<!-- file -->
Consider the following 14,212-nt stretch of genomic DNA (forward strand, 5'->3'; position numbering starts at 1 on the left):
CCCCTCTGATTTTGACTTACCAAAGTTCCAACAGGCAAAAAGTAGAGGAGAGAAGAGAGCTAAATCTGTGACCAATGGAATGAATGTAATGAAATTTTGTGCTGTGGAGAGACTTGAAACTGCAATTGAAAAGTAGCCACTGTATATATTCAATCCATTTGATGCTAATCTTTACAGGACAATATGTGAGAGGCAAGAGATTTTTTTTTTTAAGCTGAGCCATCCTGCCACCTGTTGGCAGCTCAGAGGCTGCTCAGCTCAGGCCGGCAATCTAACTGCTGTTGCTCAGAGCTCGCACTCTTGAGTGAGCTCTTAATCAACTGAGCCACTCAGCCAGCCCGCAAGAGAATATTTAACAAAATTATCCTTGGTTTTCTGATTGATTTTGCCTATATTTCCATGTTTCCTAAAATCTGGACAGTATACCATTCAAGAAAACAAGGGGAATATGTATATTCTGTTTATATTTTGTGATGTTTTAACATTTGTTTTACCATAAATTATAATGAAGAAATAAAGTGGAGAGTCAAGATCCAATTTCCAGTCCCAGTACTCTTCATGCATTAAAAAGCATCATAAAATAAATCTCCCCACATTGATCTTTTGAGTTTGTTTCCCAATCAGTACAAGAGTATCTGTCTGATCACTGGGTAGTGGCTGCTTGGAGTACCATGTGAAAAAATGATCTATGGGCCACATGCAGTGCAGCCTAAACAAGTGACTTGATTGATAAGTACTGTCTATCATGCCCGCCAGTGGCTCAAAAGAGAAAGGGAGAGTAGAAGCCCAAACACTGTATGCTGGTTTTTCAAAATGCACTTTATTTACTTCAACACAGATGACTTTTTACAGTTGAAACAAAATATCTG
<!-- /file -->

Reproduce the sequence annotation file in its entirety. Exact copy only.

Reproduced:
Consider the following 14,212-nt stretch of genomic DNA (forward strand, 5'->3'; position numbering starts at 1 on the left):
CCCCTCTGATTTTGACTTACCAAAGTTCCAACAGGCAAAAAGTAGAGGAGAGAAGAGAGCTAAATCTGTGACCAATGGAATGAATGTAATGAAATTTTGTGCTGTGGAGAGACTTGAAACTGCAATTGAAAAGTAGCCACTGTATATATTCAATCCATTTGATGCTAATCTTTACAGGACAATATGTGAGAGGCAAGAGATTTTTTTTTTTAAGCTGAGCCATCCTGCCACCTGTTGGCAGCTCAGAGGCTGCTCAGCTCAGGCCGGCAATCTAACTGCTGTTGCTCAGAGCTCGCACTCTTGAGTGAGCTCTTAATCAACTGAGCCACTCAGCCAGCCCGCAAGAGAATATTTAACAAAATTATCCTTGGTTTTCTGATTGATTTTGCCTATATTTCCATGTTTCCTAAAATCTGGACAGTATACCATTCAAGAAAACAAGGGGAATATGTATATTCTGTTTATATTTTGTGATGTTTTAACATTTGTTTTACCATAAATTATAATGAAGAAATAAAGTGGAGAGTCAAGATCCAATTTCCAGTCCCAGTACTCTTCATGCATTAAAAAGCATCATAAAATAAATCTCCCCACATTGATCTTTTGAGTTTGTTTCCCAATCAGTACAAGAGTATCTGTCTGATCACTGGGTAGTGGCTGCTTGGAGTACCATGTGAAAAAATGATCTATGGGCCACATGCAGTGCAGCCTAAACAAGTGACTTGATTGATAAGTACTGTCTATCATGCCCGCCAGTGGCTCAAAAGAGAAAGGGAGAGTAGAAGCCCAAACACTGTATGCTGGTTTTTCAAAATGCACTTTATTTACTTCAACACAGATGACTTTTTACAGTTGAAACAAAATATCTG